I’m 19 years old. I’m an I CAN mentor, an enthusiastic video gamer – League of Legends is my favourite – and last year I moved into my own place with four other housemates.
Growing up, I didn’t really have trouble making friends, but I did have trouble keeping them. You know that one kid who pushes a joke just a little too far or doesn’t know when to stop talking about something? That was me. Thankfully, I have some close family members who are Autistic – including my dad – so I didn’t have to look far to find people who understood me.
I was first introduced to I CAN in 2013, which was the same year it was founded, so I’ve been around since the beginning. I heard Chris Varney speak at a local support group event about his vision for I CAN school programs, and I fell in love with the idea of it straightaway. He talked about creating a model in which no one would be ignored and everyone would have a voice.
This resonated with me because my own school experience was not that great. In terms of voices, I was talked about a lot at my school – my negatives were a constant topic of discussion – but little was done to improve the situation or to highlight my positive attributes or those of other students with support requirements. In 2013, my goal as a 13-year-old listening to Chris Varney was to bring I CAN to my school and change the culture.
That part of my quest was totally unsuccessful, but what has been very successful is my personal connection to I CAN. I started attending I CAN weekend camps and over time became a camp mentor and then a school mentor. I’ve taken part in a large number of the camps that I CAN has hosted.
Because of the people in my personal network, I don’t hear a lot of the negativity about Autism that’s out there any more, though I certainly know it still exists. Many kids come to our programs with very, very negative perceptions of Autism that they’ve internalised from others. I remember one boy who came to a camp and could explode aggressively if he even heard the word “Autism”. But, two days later, he was standing up in front of his peers, giving an “I CAN talk” and telling everyone, “I’m Autistic.” That’s the power that can come when you are surrounded by peers who understand and accept you.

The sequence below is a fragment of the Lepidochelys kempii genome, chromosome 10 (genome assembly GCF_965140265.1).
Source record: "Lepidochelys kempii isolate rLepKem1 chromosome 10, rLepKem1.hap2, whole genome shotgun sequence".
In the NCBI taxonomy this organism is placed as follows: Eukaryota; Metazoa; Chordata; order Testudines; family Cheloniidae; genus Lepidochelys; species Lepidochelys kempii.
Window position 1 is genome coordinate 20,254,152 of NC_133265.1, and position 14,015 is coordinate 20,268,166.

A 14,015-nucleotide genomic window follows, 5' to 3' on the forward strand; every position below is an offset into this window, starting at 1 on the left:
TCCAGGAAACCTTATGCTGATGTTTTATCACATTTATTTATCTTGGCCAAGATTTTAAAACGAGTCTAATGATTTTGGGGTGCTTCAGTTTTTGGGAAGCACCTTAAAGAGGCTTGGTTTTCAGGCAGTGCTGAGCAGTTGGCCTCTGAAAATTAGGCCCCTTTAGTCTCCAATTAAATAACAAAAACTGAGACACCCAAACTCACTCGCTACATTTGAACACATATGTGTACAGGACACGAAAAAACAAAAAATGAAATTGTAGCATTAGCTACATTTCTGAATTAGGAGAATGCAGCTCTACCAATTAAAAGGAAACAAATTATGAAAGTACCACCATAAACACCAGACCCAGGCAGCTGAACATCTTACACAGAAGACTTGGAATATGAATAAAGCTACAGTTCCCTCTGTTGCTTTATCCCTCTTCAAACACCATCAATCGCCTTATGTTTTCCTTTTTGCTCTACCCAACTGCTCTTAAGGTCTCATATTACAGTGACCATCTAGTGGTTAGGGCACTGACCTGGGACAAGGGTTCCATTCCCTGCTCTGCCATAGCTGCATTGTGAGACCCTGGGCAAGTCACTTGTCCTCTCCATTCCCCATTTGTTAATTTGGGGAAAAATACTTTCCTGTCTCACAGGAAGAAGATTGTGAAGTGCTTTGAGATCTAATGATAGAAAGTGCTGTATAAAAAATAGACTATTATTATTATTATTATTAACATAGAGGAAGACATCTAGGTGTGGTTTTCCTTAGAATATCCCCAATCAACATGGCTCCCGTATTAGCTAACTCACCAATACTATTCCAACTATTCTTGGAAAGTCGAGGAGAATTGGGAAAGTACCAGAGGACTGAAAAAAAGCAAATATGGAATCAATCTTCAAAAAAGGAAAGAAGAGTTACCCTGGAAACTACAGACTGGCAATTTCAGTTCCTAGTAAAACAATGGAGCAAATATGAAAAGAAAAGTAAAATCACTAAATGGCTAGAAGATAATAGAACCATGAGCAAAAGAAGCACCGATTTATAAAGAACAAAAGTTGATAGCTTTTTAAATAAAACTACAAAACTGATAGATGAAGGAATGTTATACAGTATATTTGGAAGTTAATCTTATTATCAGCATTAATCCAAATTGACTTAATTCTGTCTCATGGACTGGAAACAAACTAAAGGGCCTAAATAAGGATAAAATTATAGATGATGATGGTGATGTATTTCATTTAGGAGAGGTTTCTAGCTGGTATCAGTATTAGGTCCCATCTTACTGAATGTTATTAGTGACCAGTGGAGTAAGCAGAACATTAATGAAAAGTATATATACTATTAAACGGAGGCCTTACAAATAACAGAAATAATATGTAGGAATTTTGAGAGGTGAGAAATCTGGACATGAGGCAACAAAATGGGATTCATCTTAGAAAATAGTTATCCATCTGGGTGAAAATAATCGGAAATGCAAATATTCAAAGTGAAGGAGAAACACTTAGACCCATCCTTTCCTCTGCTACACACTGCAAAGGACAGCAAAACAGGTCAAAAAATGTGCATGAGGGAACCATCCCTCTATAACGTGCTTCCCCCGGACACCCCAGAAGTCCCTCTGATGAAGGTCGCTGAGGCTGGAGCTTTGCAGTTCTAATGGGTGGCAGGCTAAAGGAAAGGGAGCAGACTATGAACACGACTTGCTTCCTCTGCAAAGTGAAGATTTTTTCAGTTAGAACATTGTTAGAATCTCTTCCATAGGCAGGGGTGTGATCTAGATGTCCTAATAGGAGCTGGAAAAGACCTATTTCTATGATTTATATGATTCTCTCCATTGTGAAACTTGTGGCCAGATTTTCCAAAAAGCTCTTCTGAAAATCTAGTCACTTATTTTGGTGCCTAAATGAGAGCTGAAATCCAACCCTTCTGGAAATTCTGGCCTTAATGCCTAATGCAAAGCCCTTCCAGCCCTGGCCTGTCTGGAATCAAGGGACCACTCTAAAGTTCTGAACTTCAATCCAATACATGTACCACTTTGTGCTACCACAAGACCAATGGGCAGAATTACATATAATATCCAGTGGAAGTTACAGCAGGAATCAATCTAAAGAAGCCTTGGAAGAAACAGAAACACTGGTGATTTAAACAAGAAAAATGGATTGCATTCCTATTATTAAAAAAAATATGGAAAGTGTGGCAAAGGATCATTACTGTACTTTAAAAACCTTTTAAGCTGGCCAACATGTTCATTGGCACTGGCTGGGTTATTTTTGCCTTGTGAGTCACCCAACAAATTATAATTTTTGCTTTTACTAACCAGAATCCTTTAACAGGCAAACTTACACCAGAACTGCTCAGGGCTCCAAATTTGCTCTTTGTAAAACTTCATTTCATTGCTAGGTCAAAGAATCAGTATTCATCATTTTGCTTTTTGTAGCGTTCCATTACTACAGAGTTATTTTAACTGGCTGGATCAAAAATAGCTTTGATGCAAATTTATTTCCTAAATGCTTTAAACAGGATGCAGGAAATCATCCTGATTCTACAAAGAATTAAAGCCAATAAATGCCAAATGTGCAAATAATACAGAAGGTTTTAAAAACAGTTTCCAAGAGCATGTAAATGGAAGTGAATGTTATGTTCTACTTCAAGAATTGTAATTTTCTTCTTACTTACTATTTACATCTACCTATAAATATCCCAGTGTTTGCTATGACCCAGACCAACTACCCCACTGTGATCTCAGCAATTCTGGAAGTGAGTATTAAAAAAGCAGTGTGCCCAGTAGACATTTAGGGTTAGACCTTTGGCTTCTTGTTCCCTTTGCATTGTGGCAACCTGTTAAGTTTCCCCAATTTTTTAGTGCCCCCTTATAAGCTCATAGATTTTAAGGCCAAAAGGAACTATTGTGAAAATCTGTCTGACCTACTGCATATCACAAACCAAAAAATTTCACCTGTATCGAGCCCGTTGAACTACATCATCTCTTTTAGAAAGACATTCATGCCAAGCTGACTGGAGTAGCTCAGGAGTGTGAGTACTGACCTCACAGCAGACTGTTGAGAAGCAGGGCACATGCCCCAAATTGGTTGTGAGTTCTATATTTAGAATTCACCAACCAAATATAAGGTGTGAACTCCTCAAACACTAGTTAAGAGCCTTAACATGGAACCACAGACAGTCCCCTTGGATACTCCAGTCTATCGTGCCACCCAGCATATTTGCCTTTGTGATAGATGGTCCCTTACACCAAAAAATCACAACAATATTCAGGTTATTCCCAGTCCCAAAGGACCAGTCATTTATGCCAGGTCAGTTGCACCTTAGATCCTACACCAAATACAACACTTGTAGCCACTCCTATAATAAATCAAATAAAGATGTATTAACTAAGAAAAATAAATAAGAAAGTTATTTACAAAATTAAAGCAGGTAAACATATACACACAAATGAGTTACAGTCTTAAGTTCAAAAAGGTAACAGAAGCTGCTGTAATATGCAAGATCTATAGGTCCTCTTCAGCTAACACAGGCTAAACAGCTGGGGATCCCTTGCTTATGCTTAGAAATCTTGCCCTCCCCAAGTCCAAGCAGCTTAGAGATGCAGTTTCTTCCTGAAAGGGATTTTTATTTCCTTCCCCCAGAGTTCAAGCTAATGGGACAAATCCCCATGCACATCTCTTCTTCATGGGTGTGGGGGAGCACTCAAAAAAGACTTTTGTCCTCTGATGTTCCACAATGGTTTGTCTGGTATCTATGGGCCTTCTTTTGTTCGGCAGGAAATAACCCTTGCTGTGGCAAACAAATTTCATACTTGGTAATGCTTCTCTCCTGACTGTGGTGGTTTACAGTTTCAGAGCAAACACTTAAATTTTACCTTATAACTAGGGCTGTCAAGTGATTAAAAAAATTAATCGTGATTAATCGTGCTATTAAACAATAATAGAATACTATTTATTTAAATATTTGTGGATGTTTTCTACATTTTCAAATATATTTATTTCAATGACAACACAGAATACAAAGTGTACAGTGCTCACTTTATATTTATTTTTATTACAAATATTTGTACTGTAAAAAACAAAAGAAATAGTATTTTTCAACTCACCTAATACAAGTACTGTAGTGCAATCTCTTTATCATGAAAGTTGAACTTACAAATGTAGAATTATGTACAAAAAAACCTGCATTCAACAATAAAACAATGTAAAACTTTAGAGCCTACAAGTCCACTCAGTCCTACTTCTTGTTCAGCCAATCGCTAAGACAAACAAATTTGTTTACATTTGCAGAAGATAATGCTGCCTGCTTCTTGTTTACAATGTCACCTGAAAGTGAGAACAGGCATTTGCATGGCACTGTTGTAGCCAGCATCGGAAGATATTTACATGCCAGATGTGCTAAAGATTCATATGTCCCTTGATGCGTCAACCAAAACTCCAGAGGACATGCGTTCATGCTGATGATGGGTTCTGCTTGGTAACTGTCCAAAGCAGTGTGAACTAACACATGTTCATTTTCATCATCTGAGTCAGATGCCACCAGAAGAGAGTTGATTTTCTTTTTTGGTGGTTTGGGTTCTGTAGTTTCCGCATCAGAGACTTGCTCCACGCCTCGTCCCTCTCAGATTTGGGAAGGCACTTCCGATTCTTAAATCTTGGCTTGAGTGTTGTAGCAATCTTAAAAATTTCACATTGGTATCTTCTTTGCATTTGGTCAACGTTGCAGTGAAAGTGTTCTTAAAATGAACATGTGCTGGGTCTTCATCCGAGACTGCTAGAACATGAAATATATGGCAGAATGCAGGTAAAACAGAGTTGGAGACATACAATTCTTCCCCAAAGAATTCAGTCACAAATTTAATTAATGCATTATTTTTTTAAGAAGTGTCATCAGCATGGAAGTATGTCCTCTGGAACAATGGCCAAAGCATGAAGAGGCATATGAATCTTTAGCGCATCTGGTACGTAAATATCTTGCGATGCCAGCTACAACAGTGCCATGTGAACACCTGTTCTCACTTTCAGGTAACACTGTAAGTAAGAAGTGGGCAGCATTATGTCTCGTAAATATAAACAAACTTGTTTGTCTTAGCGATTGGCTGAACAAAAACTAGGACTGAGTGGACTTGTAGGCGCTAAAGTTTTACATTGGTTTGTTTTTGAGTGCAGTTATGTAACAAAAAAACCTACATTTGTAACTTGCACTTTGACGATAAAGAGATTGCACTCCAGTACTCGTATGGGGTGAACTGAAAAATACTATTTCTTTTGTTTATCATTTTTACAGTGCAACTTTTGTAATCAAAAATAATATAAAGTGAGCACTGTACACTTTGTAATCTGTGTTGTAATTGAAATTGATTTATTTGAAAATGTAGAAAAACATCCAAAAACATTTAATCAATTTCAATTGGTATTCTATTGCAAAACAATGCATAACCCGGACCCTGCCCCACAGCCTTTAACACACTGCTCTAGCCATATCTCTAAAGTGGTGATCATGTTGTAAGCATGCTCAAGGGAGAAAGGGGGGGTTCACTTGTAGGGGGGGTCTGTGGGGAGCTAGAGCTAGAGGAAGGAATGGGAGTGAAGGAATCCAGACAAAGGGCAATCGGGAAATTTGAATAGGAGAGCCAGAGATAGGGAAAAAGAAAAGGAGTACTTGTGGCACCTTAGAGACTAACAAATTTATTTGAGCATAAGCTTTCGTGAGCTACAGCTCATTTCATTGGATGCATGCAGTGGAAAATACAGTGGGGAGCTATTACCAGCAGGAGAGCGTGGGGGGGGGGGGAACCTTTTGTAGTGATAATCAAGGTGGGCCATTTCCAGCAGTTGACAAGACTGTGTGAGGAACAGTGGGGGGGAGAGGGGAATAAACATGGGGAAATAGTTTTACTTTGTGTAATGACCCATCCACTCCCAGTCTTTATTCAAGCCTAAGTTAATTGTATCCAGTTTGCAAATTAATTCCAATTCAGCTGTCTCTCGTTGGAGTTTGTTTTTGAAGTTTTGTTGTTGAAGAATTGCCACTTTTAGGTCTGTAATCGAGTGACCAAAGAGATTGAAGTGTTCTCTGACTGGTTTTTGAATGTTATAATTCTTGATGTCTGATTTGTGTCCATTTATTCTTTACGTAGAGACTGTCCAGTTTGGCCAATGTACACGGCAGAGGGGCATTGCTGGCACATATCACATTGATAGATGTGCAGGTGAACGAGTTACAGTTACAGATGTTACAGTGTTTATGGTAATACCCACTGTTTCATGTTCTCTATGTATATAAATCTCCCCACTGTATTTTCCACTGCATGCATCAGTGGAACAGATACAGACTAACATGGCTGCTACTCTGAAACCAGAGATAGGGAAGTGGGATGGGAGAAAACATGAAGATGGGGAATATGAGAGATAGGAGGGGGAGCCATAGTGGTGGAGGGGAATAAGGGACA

Our emphasis at I CAN on the strengths-based approach to Autism really makes sense. Autistics represent a big percentage of the world’s population. When society shuts us down and tells us that we are defective, it limits what we can contribute. When we are validated and believe in ourselves, we can do so much more.
Especially for Autistic kids, I think it’s important to get the balance right between genuinely building them up and not merely inflating them with hot air. Part of that process is letting them experience challenges and not always being shielded from failure. Something I tell my mentees often is that they don’t have to be perfect. Struggling is part of life’s journey. I think there’s a way that we can offer support that still empowers young people. I try to help my mentees build the ability to see their own strengths for themselves.
Still, I see a lot of students – and sometimes their families, too – looking for that validation in other forms, such as top grades or high ATAR scores. There’s already a lot of pressure for Autistic kids to get through the day socially and from a sensory perspective. When I help my students with any schoolwork, I always highlight the benefit that comes from putting in the effort and what can be learnt from making mistakes, rather than signalling that their worth is tied to a particular letter or number result.
It’s very rewarding to mentor Autistic kids and to help those who are not Autistic understand how to better support Autistic students. Every Autistic voice can help with this process, and I think it’s so important to include younger Autistic voices in these conversations. We have the most recent lived experience of the educational system. When you include and listen to our voices, you will be hearing what Autistic students need. Right now, in the school system as it currently is.
In fact, for me, one of the best parts about being involved in I CAN is that I know my voice is valued. I don’t subscribe to the pyramid approach, where voices at the top matter more than others. I view everyone at I CAN as a peer, including Chris Varney, our Founder and CEO. Even when I was 13, I never saw him as “Chris, the national leader”, and to this day, I don’t see him as “Chris, my boss”. He has always been “Chris, my mate who is a huge Star Wars head”. I respect him as a peer, and I know he feels the same way about me. We have different responsibility levels, but we are both doing the same work: building a world that embraces Autism.